Chasing The Show: Bishop Noll grad Matt Pobereyko signs with White Sox

By: Aaron Ferguson

Eighteen months ago amid the COVID-19 pandemic a then-28-year-old Matt Pobereyko was the pitching coach for the Northwest Indiana Oilmen and South Suburban College.

Admittedly he was enjoying it after initially opting out of the 2020 American Association, but he still had an itch to pitch and was left with a choice: continuing his coaching career or trying to revive a pro pitching career after reaching Triple-A in 2018.

“The decision to go play during the pandemic, nobody’s getting any younger, especially in baseball years, as time’s going on,” he said. “In my head, there was still too much on the table ability-wise.”

The Bishop Noll grad left the Oilmen to play for the St. Paul Saints and nearly a year later was signed by the Miami Marlins. Now, six months after that signing and having played in several countries he signed a minor-league deal with the Chicago White Sox.

“Hopefully this year they’ve talked about starting in Triple-A with Charlotte, but if I take care of business I’m knocking on the door,” he said. “If I was to have the opportunity to debut this year, I sure hope it’s at home because there’s a lot of people who have been following along for as long as this has been going on.

As technology has become more readily available and data on guys is tracked, it’s amusing that Pobereyko has a pitch that causes issues with organizations’ Trackman analysis. He throws a forkball, which he began using in college and has turned into his out pitch.

“Sometimes it registers as a changeup, sometimes a knuckleball, sometimes a splitter,” he said, “… it raises flags instantly about what are you even throwing here?

“Obviously if this machine can’t tell what it is, it’s obviously pretty tough on hitters to decipher what it is.”

In 2020, Pobereyko finished the final month of the American Association season in St. Paul as preparation for the Dominican Winter League. Pursuing his dream further, he went to Mexico but as that didn’t work out he found himself with familiarity as he went back to Sioux City, which opted out of the 2020 season due to COVID-19.

He was nearly unhittable with a 0.66 WHIP (Walks and Hits per Innings Pitched) and struck out 37 hitters in 24 1/3 innings before the Marlins called and assigned him to Pensacola, their Double-AA affiliate.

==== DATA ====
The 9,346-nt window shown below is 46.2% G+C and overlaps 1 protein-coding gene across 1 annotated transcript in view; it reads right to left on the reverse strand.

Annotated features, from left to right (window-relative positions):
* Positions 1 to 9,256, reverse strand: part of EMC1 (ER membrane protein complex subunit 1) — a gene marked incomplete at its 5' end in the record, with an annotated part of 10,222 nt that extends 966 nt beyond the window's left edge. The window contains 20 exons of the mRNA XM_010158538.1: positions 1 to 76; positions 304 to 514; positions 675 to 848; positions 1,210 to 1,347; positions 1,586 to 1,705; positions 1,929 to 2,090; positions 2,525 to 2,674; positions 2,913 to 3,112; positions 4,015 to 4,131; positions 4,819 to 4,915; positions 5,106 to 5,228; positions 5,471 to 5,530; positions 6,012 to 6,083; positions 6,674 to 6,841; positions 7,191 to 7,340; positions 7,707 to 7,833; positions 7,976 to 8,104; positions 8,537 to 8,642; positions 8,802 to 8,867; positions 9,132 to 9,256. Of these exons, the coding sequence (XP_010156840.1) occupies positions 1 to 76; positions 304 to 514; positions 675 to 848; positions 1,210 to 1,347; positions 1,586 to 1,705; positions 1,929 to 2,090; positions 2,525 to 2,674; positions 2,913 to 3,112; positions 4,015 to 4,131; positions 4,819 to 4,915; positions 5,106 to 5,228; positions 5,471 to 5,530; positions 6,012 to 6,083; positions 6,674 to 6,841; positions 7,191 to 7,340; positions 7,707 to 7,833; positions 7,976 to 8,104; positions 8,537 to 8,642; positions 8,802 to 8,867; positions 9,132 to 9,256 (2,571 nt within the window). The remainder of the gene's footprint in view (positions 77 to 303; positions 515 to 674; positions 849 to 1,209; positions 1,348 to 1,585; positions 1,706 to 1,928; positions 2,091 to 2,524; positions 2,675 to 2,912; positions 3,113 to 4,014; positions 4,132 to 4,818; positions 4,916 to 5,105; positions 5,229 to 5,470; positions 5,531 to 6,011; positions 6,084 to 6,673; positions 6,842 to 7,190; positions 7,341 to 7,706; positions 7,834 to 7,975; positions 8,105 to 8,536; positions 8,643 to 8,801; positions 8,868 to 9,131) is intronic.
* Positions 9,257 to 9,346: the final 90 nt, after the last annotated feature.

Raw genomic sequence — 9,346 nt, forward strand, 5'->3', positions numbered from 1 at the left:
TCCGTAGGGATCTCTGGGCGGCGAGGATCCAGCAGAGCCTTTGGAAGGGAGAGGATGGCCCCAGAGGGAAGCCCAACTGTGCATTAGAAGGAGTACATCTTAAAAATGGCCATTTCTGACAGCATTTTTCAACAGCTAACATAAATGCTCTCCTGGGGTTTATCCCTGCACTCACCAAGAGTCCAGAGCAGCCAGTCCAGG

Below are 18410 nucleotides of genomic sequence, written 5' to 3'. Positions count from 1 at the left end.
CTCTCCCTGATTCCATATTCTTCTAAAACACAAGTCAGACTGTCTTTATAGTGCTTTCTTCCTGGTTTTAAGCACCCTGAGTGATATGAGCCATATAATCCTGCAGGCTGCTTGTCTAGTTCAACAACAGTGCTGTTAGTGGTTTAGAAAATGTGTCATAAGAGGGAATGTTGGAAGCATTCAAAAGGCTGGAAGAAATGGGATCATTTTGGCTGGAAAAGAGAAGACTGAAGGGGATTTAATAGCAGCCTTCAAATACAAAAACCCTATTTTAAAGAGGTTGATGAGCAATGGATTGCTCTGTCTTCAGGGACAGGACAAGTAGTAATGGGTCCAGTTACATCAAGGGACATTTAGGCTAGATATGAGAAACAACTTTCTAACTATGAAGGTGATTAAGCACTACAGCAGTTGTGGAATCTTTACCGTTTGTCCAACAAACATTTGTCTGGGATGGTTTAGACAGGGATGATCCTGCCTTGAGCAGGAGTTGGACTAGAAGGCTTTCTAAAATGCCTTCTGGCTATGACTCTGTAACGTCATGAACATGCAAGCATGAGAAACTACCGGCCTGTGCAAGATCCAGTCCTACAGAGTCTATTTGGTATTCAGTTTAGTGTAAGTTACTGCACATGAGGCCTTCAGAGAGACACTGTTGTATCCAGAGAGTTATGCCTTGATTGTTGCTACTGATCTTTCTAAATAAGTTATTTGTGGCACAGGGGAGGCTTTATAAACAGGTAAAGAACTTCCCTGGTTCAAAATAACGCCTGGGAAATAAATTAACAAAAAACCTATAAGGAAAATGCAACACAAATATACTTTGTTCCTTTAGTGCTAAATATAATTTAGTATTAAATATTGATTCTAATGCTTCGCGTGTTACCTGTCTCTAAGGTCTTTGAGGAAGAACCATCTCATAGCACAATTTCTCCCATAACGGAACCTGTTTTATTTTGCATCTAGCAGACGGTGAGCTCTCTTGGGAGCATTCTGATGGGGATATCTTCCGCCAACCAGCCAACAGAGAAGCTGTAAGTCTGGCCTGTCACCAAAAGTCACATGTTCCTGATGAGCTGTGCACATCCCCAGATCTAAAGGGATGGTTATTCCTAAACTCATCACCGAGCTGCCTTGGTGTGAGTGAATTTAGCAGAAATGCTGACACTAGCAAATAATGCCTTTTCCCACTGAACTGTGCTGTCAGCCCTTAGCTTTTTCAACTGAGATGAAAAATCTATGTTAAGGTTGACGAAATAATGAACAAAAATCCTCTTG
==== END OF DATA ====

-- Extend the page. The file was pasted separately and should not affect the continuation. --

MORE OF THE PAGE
“They actually ended up calling and signing me in what was probably my worst week of pitching throughout the year,” Pobereyko said. “I’m guessing they must’ve seen the stuff leading up to it, thankfully.

While there, he pitched to a 1.17 ERA with 21 strikeouts in 15 1/3 innings and a 0.98 WHIP during his age 29 season.

“It’s been great to get the opportunity this past season with Miami and I think getting my foot back in the door with an affiliate at that point kind of has led to my chance to get with an organization this time around with the White Sox. It’s been a whirlwind,” he said.

Pobereyko, now 30, is looking forward to joining the White Sox, who are coming off back-to-back playoff appearances. The former Oilmen pitcher set the Midwest Collegiate League saves record, and becomes organizational depth for a team that features one of the best bullpens in baseball.

Though his goal remains the same.

“It’s exciting to enter an organization that is currently winning at the big-league level,” he said. “It makes it a little more enjoyable and it makes your role as a minor-league guy, you’re really working to get up there and help the big club. When there’s a lot more on the table, it’s really motivating because if you do get called up, you’re in a spot where you’re either in a playoff race or clinched. There’s a lot of pressure there but the way this career has gone, it feels like pressure is a good thing.”

The 6-foot-3 right-hander said he wouldn’t change anything about his career. He’s grateful for each experience and knows that it has shaped him into who he is.

“I think what my journey has been has built my mindset in this game and it’s made me tough, and it’s made me be able to get through a lot of these hurdles I’ve come across over the course of my career,” he said.

As for the coaching career, he’s still doing pitching lessons at Great Lakes Sports Hub in Crown Point before he has to report for spring training — which should be business as usual unless he’s put on the 40-man roster during the MLB work stoppage.

“I try to get these guys to invest in themselves a little bit and doing some more of what they need to do on their own time,” he said. “At the end of the day, nobody makes or breaks your career other than you. If you can learn earlier to take care of business on your own, you’re going to be better off.”

As his pursuit of a MLB debut continues, he lives what he teaches.

Said Pobereyko: “I love doing this and I think my biggest deterrent is the whole ‘real job’ thing early in my career. Before that I was able to play winter ball and make some money doing it year-round. … That was enough motivation that I put in my time early … I know what the grind is like outside of this and I’m just motivated to keep myself in this game as long as I can and as long as I’m able to play the game effectively.”



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